Do thoughts of your spouse bring discontentment or delight? If your attitude ledger is off, you can correct it today.
Once again, he left his plate on the table with crumbs scattered everywhere. You mumble as you shake your head. “I don’t understand why he keeps doing this! He must not love me, if he did, he wouldn’t…. Ugh!”
Like clockwork, she interrupts just as your team is about to score. “How selfish can she be? She knows I watch sports for relaxation. She does this to aggravate me.”
There are ways to deal with the little things before they become big things. It starts with a decision to control your attitude. Pastor Charles W. Swindoll said, “We have a choice every day regarding the attitude we will embrace for the day. Life is 10% what happens to us and 90% how we react to it. Our attitude is everything.”
When couples are proactive and pursue mutual marital enjoyment, their relationship demeanor will be enriched. In the article "Ten Secrets to a Successful Marriage," Mitch Temple writes, “Changing behavior is important, but so is changing attitudes. Bad attitudes often drive bad feelings and actions.”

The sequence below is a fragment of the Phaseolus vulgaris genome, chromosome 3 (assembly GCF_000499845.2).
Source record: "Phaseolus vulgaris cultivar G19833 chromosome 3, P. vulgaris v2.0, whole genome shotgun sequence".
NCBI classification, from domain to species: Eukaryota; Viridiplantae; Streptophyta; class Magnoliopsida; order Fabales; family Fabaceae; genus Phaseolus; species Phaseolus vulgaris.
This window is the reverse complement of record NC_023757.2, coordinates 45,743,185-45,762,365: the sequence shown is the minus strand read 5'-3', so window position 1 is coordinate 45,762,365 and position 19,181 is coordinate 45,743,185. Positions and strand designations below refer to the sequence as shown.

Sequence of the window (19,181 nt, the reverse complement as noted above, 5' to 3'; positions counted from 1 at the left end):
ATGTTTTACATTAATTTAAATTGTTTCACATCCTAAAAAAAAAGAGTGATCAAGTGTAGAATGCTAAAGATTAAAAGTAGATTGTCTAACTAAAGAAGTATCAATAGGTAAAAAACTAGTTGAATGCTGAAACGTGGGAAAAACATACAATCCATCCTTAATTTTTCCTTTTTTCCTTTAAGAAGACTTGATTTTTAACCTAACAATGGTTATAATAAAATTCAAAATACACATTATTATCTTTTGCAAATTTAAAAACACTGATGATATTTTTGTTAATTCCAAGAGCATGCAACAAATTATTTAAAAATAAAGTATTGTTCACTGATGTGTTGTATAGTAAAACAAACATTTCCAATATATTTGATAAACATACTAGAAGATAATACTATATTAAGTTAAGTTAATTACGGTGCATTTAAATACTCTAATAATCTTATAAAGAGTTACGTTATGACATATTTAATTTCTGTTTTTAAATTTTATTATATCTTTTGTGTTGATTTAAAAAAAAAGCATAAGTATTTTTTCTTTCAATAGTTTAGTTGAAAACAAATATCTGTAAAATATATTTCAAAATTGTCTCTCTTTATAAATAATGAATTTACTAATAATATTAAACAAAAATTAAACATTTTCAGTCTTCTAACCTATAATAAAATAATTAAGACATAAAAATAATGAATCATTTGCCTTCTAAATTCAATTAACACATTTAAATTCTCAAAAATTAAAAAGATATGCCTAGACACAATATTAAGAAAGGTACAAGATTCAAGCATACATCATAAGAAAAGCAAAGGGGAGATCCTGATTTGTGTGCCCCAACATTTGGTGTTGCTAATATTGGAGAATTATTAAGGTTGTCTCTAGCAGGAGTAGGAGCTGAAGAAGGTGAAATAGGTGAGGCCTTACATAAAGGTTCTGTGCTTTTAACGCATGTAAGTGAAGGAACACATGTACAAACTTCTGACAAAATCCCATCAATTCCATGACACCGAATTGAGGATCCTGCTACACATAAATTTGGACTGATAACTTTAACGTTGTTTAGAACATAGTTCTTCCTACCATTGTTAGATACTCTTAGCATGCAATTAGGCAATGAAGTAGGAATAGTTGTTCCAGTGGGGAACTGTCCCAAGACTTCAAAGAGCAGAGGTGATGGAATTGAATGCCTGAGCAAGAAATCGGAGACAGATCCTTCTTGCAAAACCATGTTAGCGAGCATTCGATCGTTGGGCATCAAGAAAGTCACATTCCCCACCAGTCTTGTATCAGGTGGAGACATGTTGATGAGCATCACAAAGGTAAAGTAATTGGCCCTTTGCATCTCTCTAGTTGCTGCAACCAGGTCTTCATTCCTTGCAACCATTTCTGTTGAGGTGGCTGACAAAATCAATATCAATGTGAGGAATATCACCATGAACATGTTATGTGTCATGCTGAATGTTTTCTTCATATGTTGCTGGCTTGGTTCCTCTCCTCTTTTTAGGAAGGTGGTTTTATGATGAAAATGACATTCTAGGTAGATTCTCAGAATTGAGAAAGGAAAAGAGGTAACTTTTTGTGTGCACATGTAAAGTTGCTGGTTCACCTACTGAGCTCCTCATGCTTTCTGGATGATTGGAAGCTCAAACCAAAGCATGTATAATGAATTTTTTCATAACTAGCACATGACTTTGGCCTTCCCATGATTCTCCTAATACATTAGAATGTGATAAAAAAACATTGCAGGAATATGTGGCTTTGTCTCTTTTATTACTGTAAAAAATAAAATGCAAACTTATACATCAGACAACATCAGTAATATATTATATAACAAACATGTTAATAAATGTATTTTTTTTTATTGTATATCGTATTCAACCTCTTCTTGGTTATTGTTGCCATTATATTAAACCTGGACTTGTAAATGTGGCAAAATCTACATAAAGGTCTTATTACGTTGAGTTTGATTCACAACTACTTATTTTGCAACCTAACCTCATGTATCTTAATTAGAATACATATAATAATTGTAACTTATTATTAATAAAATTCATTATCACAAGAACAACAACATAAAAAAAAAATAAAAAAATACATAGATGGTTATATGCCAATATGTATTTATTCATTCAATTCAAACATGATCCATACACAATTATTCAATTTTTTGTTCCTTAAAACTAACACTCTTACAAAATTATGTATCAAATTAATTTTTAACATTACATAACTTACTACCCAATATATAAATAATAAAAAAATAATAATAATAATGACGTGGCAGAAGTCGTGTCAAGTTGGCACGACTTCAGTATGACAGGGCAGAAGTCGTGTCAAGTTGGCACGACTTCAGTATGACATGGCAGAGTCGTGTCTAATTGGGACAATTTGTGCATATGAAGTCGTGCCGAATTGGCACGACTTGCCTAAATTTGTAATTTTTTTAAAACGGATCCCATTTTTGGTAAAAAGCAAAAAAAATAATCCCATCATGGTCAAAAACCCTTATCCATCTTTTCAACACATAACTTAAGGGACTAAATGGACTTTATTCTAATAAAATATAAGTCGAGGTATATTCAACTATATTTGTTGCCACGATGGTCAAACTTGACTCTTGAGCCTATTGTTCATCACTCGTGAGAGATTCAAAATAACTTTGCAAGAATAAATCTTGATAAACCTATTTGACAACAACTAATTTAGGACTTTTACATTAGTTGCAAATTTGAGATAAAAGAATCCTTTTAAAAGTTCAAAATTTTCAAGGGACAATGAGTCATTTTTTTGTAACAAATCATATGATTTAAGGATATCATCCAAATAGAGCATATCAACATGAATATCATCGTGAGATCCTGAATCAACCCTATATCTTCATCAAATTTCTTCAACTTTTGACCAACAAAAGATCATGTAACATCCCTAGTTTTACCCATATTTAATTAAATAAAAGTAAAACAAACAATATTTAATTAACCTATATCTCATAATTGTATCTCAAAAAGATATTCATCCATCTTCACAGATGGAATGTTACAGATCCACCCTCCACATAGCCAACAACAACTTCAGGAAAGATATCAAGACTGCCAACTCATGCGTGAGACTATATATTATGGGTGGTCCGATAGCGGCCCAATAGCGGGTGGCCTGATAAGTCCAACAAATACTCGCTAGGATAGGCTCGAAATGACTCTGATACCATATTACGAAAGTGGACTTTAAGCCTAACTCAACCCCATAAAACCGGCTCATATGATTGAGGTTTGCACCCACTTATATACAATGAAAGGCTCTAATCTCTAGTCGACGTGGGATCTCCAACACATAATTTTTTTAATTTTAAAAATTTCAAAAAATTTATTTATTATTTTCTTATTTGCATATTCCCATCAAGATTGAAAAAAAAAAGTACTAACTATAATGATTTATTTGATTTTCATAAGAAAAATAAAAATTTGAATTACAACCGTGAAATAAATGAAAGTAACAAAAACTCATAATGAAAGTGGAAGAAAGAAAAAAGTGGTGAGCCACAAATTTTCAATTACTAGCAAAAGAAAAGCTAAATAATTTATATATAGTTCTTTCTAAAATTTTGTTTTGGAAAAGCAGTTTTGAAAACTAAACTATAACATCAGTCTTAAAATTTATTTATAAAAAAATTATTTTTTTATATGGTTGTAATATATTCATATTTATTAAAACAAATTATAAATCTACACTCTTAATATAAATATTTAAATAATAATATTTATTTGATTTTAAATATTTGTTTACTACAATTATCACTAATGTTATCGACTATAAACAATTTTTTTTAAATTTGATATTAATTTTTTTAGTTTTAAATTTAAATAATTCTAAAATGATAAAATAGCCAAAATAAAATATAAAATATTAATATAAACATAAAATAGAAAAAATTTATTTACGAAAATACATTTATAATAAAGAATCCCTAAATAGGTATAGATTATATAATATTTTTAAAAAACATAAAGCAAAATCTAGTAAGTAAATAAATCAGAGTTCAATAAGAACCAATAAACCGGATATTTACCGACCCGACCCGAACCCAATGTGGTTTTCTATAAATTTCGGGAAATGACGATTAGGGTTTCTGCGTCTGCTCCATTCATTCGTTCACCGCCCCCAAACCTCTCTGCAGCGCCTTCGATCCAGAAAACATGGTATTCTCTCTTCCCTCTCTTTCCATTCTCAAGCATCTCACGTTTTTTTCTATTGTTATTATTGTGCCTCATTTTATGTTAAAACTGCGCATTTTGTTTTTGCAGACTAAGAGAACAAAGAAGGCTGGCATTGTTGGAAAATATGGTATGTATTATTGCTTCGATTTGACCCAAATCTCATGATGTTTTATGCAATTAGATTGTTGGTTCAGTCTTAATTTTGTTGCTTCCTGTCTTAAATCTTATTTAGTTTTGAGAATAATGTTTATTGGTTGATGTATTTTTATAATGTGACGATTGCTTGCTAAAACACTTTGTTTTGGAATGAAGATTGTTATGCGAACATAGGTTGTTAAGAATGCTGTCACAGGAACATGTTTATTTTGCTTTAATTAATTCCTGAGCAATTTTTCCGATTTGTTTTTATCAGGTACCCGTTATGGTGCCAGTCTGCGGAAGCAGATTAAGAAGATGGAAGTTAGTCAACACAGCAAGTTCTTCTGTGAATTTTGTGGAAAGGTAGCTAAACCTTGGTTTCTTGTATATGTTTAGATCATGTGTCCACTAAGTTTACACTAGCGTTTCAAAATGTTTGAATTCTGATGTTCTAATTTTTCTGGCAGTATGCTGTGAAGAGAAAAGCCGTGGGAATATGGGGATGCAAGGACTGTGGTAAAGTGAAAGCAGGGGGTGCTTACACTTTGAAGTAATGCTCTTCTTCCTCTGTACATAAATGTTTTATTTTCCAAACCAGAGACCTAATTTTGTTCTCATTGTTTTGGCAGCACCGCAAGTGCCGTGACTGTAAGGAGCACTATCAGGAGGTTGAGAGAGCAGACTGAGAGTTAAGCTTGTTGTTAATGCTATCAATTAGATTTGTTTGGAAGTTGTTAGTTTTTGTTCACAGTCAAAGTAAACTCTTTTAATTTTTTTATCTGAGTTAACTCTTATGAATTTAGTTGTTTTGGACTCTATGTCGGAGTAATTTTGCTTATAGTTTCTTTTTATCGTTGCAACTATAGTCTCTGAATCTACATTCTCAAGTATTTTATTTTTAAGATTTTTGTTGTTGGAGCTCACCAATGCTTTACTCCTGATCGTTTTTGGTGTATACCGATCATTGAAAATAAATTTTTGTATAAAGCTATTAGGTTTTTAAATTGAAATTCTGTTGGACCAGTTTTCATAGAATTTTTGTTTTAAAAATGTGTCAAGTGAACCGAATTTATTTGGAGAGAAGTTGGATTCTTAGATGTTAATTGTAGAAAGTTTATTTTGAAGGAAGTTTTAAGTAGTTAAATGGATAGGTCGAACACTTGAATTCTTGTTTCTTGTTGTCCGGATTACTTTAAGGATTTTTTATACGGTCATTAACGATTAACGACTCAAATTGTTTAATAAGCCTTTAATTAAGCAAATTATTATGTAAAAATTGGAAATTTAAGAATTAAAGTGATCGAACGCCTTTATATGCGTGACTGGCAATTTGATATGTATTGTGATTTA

Minor annoyances can cause conflict and get under one’s skin if ignored. Before you know it, you may find yourself disengaged from your spouse. Disappointments happen. They are inescapable. Some are expressed, and others remain unspoken.
How To Adjust Your Mindset
A sign in our home reads, “Dear God, I want to take a moment, not to ask for anything, but simply to say thank you for all I have.” This prayer keeps my mind on the blessings of my spouse, family, and others.
Here are five suggestions for adjusting your attitude:
1. Thank God for your spouse.
2. Refuse to complain.
3. Consider your spouse’s needs and desires.
4. Keep a record of the good.
5. Be quick to apologize when you have wronged your mate.
“Do nothing from selfishness or empty conceit, but with humility of mind regard one another as more important than yourselves; do not merely look out for your own personal interests, but also for the interests of others. Have this attitude in yourselves which was also in Christ Jesus” (Philippians 2:3-5 NASB).
If your marriage is out of balance, follow the example of Christ. A humble, service-minded attitude will overlook minor irritations. The result can be a marriage reconciled and filled with delight, not discontentment.
This article first appeared in Birmingham Christian Family Magazine.